Tough Stuff

Grandma and Me: A Kid’s Guide for Alzheimer’s and Dementia By Beatrice Tauber Prior Psy.D. & Mary Ann Drummond RN



Back of Book:


 In Grandma and Me, Beatrice and Mary Ann combine their years of clinical experience to create a truly engaging, yet informative book for young children on the topics of Alzheimer’s and dementia. The beautiful artwork will capture children’s attention, bring them into the story, and help them return on their own. Grandma and Me provides a gentle, yet age appropriate description of Alzheimer’s disease, while providing tools that helps children continue to have a relationship with their loved one despite the disease. Grandma and Me addresses a difficult topic with love and understanding and provides the tools for children to successfully navigate the journey ahead.

My Review:

I was sent this book from the author in exchange for an honest review.  


My grandmother was diagnosed with Alzheimer’s when I was around nine years old. I will never forget my parents explaining to me that things were going to be different from now on. I wish that Grandma and Me was around for my childhood. This story explains Alzheimer’s in a way that children can understand. Readers follow Matthew as he shares all things he did with his grandma, like that she taught him how to listen to birds. The story goes on to give specific examples of how Matthews Grandma begins to act different. She forgets his name, and sometimes doesn’t feel well. Matthew meets with Grandma’s nurse so he can better understand the changes that are happening. 


This book gives readers examples of ways that children can help their loved ones. Things like singing songs, coloring and reading stories.  I love that this book provides real advice and strategies for children and adults. The illustrations are soft and very welcoming. The Note in the back of the book gives readers tips and ideas on how to go through the journey of this disease.


I am thankful that this book was written. The authors took a tough topic and wrote a story from the heart. If you have someone in your life that has Alzheimer’s then this book is a must read.


Ages 4 and up


32 Pages.

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Skills Children Learn, Tough Stuff

A Bike Like Sergio’s By Maribeth Boelts


Back of Book:
Ruben feels like he is the only kid without a bike. His friend Sergio reminds him that his birthday is coming, but Ruben knows that the kinds of birthday gifts he and Sergio receive are not the same. After all, when Ruben’s mom sends him to Sonny’s corner store for groceries, sometimes she doesn’t have enough money for everything on the list. So when Ruben sees a dollar bill fall out of someone’s purse, he picks it up and puts it in his pocket. But when he gets home, he discovers it’s not one dollar or even five or ten—it’s a hundred-dollar bill, more than enough for a new bike just like Sergio’s! But what about the crossed-off groceries? And what about the woman who lost her money?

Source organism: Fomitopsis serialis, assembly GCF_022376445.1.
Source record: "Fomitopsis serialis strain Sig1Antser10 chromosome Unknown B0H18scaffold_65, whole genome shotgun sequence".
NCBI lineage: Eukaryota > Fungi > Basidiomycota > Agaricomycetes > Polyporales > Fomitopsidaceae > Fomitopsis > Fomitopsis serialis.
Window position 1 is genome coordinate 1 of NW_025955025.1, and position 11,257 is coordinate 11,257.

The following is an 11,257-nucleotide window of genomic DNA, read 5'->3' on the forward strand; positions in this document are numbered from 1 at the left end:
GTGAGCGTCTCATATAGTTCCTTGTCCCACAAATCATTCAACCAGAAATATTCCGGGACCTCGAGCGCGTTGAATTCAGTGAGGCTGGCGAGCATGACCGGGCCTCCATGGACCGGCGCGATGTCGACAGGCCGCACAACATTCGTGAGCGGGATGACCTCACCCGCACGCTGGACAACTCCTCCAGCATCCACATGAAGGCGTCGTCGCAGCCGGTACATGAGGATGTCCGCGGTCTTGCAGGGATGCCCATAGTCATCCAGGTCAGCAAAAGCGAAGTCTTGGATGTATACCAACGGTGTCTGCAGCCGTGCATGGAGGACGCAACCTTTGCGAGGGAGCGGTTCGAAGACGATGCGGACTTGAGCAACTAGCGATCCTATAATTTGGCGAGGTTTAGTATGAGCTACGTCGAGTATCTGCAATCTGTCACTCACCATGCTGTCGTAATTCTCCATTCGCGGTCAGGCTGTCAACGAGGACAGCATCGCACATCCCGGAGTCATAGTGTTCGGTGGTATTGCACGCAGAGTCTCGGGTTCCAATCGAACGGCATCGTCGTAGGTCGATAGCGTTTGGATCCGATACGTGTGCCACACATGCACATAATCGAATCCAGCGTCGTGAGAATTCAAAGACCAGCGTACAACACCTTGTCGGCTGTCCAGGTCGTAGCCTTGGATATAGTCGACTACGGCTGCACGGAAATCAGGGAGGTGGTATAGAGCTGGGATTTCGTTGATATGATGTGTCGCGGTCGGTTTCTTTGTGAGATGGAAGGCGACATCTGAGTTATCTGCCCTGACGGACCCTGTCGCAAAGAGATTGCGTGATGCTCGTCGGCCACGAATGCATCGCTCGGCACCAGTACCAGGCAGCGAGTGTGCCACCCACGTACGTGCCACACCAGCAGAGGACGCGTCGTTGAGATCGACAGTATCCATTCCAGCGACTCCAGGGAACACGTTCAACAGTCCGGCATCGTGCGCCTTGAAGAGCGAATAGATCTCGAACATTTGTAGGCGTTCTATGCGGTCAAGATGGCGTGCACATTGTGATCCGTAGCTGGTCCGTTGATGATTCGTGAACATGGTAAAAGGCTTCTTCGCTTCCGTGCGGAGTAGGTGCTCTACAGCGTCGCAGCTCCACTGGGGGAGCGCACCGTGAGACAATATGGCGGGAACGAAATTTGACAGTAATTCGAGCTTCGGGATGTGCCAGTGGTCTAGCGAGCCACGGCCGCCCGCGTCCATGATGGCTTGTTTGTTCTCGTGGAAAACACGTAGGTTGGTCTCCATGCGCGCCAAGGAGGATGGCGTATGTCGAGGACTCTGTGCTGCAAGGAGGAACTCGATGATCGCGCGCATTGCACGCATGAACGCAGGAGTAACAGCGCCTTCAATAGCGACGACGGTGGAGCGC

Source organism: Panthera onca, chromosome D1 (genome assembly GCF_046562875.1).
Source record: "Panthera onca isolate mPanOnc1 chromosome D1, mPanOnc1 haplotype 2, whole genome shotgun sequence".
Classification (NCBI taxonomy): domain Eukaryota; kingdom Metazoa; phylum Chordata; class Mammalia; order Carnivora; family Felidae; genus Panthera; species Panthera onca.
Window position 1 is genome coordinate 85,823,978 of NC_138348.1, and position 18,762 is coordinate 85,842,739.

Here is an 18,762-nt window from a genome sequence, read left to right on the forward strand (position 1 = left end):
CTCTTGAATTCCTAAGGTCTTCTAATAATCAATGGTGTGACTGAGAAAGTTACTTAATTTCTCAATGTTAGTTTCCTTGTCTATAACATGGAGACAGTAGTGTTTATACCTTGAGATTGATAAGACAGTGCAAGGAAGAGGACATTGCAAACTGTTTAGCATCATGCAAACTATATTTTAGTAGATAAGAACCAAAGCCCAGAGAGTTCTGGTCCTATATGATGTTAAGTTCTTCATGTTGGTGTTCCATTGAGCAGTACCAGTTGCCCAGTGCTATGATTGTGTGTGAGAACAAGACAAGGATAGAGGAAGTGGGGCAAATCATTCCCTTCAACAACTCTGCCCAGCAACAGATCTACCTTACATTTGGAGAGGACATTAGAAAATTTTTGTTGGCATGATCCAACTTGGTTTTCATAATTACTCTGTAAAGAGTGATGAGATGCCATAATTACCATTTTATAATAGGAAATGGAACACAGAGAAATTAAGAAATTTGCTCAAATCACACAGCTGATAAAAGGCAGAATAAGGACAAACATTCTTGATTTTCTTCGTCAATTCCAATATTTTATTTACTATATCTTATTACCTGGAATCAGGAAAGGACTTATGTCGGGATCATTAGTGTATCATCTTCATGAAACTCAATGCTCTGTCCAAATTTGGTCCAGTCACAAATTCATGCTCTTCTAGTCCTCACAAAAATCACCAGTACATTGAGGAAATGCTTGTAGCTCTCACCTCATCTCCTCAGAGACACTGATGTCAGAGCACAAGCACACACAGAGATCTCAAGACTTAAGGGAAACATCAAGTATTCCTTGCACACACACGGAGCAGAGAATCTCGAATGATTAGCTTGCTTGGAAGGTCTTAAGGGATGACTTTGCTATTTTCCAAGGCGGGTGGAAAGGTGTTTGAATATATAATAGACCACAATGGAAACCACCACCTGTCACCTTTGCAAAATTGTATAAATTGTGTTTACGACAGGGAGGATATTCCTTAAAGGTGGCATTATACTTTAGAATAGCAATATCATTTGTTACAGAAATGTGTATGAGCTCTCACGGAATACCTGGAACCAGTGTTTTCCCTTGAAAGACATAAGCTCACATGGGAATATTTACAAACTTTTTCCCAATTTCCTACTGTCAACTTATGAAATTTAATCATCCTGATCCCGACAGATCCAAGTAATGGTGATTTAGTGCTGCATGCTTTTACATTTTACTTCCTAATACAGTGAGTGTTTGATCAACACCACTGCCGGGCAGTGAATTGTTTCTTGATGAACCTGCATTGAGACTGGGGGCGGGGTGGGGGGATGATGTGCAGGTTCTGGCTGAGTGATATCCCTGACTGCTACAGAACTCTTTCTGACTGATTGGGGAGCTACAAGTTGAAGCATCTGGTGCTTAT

My Review:
I feel like more stories like this book need to exist in children’s literature. Ruben represents the feelings that so many children in America have. Many families in the United States do not have extra money for extra things. Bikes are not a necessity in many homes. I loved the dilemma that Ruben is presented with. I believe this is an excellent story to teach children about morals, as well as empathy. Readers can discuss what they would do if they found a hundred-dollar bill. This story makes for a great writing assignment topic. I truly enjoy reading anything written by Maribeth Bolts. She has a gift of connecting readers with the emotions of the storyline. I look forward to her next story.

Ages 5 and up

40 Pages

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Tough Stuff

Those Shoes By Maribeth Boelts


Back of book:  All Jeremy wants is a pair of those shoes, the ones everyone at school seems to be wearing. Though Jeremy’s grandma says they don’t have room for “want,” just “need,” when his old shoes fall apart at school, he is more determined than ever to have those shoes, even a thrift-shop pair that are much too small. But sore feet aren’t much fun, and Jeremy soon sees that the things he has — warm boots, a loving grandma, and the chance to help a friend — are worth more than the things he wants.

My Review: I cried reading this book because it reminded of every child I met who has a story like Jeremy. This is a must read and as far as I’m concerned a must have for every elementary teacher. The story is one that all Children can relate to. There is always a child in a classroom, or down the street or at the park with just a little less than the other kids.  Jeremy just wants to be like all the other kids at school. He wants those shoes.  Instead his grandma can only afford a pair of boots that will help him get through the winter. Jeremy soon learns the value in friendship and helping others.  Great story to teach children the value of empathy,

8 years old and up

40 pages